Welcome to Netrider ... Connecting Riders!

Interested in talking motorbikes with a terrific community of riders?
Signup (it's quick and free) to join the discussions and access the full suite of tools and information that Netrider has to offer.

Fake Alpinestar/Dainese gear being sold

Discussion in 'Riding Gear and Bike Accessories/Parts' started by SPJ, Sep 23, 2015.

    • Like Like x 1
    • Winner Winner x 1

  1. Makes it easy to spot....
    • Informative Informative x 2
    • Like Like x 1
  2. Very interesting. Still hard to see this on some online sales sites though, they could even use genuine product pics and still sell fakes.

    For me its always - if it seems to good to be true it probably is...!
    • Agree Agree x 4
  3. agreed !
  4. We did a write up a few months back after seeing more and more of this garbage coming in for repairs. Fake gloves, jackets and suits.....

    Buyer beware!
    July 26, 2015 by OZMC Leathers Pty Ltd

    There seems to be a growing number of counterfeit leathers for sale on social media, as well as Gumtree and Ebay. Certainly, people in Australia have been purchasing bargain Dainese and Alpinestars apparel, only to find out that on close inspection, the item is a fake.

    Most of these are made in Sialkot, Pakistan, a city known for it's factory complexes that specialise in leather goods of all kinds. When they first appeared around ten years ago, fake branded leathers were obvious to most people who pay attention to the the market, but these days, some of them require a closer look. Many have convincing logos, labels and packaging.

    Invariably, leather can be of a lower grade than those used in genuine items. Protectors too are often uncertified, stitching used to be terrible, although it is getting better. We can't usually pull seams apart with our bare hands these days.

    Have a look at some, and see if you can spot the fakes (answers below):


    Dainese suit. Easy tells are the non-genuine knee sliders and shoulder inserts.

    The structure of the knees appears to be quite different to a genuine item although there's no reason to prevent it being copied.

    If we were inspecting a suit like this, after looking at the obvious parts, we'd be examining both the lining and the way it's secured, the removable protectors, the zippers and the leather itself. As mentioned previously, cheap leather tends to feel stiff and dry to the touch.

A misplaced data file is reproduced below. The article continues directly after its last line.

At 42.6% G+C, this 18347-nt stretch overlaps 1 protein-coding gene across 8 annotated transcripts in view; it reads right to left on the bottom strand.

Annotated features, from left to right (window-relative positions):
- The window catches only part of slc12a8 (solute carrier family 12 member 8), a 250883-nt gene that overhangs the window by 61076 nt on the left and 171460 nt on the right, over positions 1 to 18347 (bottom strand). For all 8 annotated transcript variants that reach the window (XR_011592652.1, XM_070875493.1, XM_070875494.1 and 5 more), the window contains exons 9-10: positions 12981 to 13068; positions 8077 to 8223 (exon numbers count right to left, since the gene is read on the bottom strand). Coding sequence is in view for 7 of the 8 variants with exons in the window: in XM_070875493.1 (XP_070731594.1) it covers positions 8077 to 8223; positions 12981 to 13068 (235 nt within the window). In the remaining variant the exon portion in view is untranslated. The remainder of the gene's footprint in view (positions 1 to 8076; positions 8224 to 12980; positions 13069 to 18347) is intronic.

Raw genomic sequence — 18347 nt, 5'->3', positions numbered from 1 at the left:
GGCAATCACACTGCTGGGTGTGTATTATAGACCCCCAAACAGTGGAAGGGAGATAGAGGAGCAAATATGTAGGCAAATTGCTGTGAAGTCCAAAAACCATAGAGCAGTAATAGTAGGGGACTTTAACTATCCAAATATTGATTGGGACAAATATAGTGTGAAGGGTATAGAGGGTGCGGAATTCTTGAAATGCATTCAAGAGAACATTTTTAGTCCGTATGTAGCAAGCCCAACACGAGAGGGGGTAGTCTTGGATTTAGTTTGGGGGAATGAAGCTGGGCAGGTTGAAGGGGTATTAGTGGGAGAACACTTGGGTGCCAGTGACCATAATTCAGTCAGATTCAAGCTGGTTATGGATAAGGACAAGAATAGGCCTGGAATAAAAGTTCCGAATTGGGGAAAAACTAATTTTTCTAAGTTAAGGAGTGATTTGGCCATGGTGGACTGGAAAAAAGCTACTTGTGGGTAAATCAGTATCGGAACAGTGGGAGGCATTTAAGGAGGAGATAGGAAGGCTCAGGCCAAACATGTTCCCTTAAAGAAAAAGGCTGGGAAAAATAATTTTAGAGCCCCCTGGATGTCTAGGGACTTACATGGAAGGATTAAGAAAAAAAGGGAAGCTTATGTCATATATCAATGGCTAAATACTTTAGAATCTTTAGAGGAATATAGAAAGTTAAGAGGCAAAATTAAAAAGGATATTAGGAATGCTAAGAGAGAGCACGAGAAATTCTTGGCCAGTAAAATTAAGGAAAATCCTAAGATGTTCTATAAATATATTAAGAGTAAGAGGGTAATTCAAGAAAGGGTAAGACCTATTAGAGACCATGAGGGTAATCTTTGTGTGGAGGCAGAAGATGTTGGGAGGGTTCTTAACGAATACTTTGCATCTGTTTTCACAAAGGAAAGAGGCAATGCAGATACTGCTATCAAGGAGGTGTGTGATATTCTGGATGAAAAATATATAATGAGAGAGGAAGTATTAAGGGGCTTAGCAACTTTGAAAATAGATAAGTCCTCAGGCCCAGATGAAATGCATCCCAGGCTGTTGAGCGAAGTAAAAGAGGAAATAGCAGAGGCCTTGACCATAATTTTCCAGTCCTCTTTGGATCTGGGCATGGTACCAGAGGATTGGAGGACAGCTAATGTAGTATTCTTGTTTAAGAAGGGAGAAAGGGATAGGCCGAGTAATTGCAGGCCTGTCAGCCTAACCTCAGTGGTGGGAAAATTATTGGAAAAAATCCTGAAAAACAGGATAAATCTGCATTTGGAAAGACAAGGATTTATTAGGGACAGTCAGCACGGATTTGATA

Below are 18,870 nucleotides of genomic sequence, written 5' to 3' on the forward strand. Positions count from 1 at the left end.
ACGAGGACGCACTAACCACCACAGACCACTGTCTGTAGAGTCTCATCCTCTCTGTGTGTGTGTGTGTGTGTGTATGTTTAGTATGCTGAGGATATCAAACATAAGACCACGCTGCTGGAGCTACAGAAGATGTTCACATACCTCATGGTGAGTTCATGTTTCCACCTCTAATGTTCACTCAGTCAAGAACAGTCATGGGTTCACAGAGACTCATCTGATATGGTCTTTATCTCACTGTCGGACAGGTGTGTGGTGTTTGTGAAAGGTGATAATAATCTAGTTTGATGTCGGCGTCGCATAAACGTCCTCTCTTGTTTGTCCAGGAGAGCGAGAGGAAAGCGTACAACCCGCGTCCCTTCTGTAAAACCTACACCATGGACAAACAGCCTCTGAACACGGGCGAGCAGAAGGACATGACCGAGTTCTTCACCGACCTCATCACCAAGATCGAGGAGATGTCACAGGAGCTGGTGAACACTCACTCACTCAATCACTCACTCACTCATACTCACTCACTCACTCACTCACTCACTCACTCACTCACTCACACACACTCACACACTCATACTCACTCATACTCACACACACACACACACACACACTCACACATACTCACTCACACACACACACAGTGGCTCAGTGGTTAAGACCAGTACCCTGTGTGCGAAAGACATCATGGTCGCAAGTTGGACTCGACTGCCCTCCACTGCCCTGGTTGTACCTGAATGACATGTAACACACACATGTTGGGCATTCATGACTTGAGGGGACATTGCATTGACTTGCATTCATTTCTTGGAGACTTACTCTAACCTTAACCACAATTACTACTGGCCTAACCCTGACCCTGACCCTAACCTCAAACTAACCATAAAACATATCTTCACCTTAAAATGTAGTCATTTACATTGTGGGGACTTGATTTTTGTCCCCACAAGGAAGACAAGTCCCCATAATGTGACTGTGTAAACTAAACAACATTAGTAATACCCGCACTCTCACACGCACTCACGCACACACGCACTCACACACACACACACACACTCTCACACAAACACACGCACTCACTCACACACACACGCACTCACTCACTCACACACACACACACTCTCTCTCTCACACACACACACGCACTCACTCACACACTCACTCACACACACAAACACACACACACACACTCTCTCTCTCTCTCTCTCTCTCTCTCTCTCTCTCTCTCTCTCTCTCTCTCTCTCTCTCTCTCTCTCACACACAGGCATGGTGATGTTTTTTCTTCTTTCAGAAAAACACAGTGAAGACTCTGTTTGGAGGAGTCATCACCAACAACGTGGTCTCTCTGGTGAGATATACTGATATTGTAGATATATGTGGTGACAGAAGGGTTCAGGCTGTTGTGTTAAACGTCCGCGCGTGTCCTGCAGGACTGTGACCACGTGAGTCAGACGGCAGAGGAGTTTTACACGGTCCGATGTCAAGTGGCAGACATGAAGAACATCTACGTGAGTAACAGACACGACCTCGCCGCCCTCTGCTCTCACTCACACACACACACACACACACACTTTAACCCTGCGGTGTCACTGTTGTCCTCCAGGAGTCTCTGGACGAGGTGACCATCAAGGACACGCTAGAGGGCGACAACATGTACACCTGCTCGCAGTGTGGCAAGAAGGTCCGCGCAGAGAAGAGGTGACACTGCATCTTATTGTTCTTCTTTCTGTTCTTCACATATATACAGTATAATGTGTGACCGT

If you're buying over the internet from a questionable source, it would be a good idea to ask for some high resolution pictures. Compare these to pictures of the genuine item which should be easy to track down.

    If you can't find an identical item being sold online from genuine dealers, that should definitely set a few alarm bells ringing.

    read more....
    • Like Like x 4
  5. Just about just bought a pair of gloves from this dude. Lucky I searched here first.
  6. It is easy to find out who are genuine product sellers. Get in touch with a distributor or make sure the seller is a genuine dealer for the product. It may worth to do the little searching around.
    Lot of scammers out there. While Gumtree is free, it lacks the customer protection bit as "ebay" does for instance. If you buy through a retailer, you are protected by Australian Consumer law and if a business sells counterfeit items, they can be in some serious trouble.
    Again, if the price is too good to be true, it probably is (unless it is a special offer or something)
    Ask your local dealer/reseller for a deal. If you cannot haggle on a price, simply call up on the next one. Chances are, that retailer will give you a discount - after all sale is a sale, you just might need to be persistent....

    add fake Spyke leather products to the list as well:
  7. With the GP Pro, a lot of the times they use real A* hardware (knuckles and other hard parts) with cheap leather. Only way to tell is really in person, but if you look into the gauntlet of the glove, it won't have the yellow Kevlar lining.
  8. #10 all_motor, Feb 8, 2016
    Last edited by a moderator: Feb 8, 2016
  9. It's really up to the distributors to take him on. Anyone injured while wearing his products could probably take him to the cleaners as well.
  10. Still happening, now also has Rizoma stuff, so given it appears to be the same seller then Occam's razor suggests this too is imitation gear at low price.
  11. Very low that someone would be knowingly selling knockoff safety gear and claiming it is genuine.
    Someone needs to throw him jail.
    • Agree Agree x 1
  12. Could just as easily throw some of the name brand importers in the same jail as penance for their overly self indulgent "Australian" pricing.....but hey, I digress.....poor quality safety related items from any source are never a good thing
    • Like Like x 1
  13. He's selling heaps of fake stuff
    • Like Like x 1